Faculté des sciences et de médecine

Impact of airborne particulate matter on skin: a systematic review from epidemiology to in vitro studies

Dijkhoff, Irini M. ; Drasler, Barbara ; Karakocak, Bedia Begum ; Petri-Fink, Alke ; Valacchi, Giuseppe ; Eeman, Marc ; Rothen-Rutishauser, Barbara

In: Particle and Fibre Toxicology, 2020, vol. 17, no. 1, p. 35

Air pollution is killing close to 5 million people a year, and harming billions more. Air pollution levels remain extremely high in many parts of the world, and air pollution- associated premature deaths have been reported for urbanized areas, particularly linked to the presence of airborne nano-sized and ultrafine particles.Main text: To date, most of the research studies did focus on the... More

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    Summary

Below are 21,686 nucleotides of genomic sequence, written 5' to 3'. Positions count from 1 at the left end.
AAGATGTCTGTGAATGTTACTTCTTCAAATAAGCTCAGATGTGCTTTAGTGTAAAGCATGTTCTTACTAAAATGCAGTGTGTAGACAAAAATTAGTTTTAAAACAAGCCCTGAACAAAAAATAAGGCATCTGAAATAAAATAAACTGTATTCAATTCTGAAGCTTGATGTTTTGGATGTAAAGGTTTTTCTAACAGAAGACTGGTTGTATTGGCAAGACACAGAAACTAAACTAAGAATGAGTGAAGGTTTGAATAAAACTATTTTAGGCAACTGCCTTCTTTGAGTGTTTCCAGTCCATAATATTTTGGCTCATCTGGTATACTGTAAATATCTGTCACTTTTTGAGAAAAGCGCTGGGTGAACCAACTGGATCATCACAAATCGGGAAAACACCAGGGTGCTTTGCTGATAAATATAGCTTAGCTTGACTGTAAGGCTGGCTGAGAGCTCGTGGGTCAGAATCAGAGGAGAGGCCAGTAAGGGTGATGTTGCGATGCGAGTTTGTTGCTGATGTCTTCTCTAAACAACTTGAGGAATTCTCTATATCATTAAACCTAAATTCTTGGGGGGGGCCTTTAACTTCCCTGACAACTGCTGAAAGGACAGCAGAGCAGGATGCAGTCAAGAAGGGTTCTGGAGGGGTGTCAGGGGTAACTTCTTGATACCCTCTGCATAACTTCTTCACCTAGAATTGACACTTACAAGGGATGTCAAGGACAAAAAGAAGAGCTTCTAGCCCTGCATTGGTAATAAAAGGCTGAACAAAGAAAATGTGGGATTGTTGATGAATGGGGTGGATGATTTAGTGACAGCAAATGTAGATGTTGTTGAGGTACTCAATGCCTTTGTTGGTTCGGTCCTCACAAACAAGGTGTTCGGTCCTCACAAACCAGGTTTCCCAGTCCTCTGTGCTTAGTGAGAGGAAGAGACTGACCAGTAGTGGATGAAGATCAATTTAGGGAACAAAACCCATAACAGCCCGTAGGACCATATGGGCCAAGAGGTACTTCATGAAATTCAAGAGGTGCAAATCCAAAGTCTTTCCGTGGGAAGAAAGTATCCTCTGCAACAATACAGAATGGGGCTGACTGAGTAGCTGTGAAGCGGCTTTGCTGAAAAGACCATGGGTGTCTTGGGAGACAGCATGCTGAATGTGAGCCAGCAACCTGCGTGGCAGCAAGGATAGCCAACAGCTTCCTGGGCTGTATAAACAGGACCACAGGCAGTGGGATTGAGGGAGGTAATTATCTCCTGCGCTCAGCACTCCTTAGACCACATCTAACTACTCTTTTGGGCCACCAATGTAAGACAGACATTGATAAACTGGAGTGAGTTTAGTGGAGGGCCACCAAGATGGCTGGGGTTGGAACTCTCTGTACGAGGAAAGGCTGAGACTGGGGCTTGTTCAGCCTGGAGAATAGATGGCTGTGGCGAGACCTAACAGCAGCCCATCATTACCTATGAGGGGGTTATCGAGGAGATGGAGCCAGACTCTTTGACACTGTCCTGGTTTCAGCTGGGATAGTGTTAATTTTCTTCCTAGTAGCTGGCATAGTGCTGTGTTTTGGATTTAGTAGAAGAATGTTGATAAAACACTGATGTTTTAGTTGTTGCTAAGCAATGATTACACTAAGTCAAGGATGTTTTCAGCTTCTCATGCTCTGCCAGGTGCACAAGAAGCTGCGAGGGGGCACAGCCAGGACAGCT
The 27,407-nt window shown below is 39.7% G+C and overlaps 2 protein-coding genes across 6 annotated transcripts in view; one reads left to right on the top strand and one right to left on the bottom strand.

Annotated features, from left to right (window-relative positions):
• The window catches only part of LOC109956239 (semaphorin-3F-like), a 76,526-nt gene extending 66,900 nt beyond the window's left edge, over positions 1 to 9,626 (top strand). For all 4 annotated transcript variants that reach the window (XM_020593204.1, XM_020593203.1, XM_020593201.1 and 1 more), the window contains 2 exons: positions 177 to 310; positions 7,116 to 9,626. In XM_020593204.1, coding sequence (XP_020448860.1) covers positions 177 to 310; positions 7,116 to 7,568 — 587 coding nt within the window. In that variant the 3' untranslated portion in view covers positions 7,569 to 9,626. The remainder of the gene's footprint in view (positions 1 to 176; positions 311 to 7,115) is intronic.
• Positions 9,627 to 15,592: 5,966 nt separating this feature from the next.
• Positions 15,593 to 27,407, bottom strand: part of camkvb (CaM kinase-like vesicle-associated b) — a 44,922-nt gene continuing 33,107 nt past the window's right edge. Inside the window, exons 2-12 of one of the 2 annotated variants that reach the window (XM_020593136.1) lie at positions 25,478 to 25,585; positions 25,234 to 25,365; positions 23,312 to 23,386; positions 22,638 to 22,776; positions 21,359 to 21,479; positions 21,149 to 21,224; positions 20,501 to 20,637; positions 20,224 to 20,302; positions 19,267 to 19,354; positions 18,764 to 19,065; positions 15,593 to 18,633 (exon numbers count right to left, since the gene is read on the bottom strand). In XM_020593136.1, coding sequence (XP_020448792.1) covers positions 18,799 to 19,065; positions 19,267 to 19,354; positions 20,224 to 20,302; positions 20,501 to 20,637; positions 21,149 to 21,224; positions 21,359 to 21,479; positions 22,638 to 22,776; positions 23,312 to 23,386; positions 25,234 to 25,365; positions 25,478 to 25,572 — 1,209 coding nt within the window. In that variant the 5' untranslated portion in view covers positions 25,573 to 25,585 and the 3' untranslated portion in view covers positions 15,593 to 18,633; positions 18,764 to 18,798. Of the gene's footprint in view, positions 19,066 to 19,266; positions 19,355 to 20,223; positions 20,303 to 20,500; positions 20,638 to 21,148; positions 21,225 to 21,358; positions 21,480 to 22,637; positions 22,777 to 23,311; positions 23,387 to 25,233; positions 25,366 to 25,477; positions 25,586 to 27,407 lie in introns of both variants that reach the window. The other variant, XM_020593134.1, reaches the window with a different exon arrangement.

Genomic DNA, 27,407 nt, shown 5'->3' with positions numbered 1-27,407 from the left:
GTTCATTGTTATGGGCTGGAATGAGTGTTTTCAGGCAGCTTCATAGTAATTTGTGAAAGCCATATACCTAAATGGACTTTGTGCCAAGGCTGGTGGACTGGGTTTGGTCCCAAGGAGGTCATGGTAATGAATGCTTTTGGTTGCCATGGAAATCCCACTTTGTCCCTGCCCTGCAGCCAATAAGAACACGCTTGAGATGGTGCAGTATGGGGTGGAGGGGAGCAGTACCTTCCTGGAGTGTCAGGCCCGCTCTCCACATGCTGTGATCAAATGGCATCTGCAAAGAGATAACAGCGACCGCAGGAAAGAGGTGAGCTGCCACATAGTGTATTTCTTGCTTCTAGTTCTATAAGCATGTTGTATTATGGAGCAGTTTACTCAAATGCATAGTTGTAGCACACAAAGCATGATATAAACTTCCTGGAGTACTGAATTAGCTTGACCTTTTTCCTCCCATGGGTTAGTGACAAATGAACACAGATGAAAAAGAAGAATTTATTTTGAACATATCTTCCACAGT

Air pollution is killing close to 5 million people a year, and harming billions more. Air pollution levels remain extremely high in many parts of the world, and air pollution- associated premature deaths have been reported for urbanized areas, particularly linked to the presence of airborne nano-sized and ultrafine particles.Main text: To date, most of the research studies did focus on the adverse effects of air pollution on the human cardiovascular and respiratory systems. Although the skin is in direct contact with air pollutants, their damaging effects on the skin are still under investigation. Epidemiological data suggested a correlation between exposure to air pollutants and aggravation of symptoms of chronic immunological skin diseases. In this study, a systematic literature review was conducted to understand the current knowledge on the effects of airborne particulate matter on human skin. It aims at providing a deeper understanding of the interactions between air pollutants and skin to further assess their potential risks for human health.Conclusion: Particulate matter was shown to induce a skin barrier dysfunction and provoke the formation of reactive oxygen species through direct and indirect mechanisms, leading to oxidative stress and induced activation of the inflammatory cascade in human skin. Moreover, a positive correlation was reported between extrinsic aging and atopic eczema relative risk with increasing particulate matter exposure.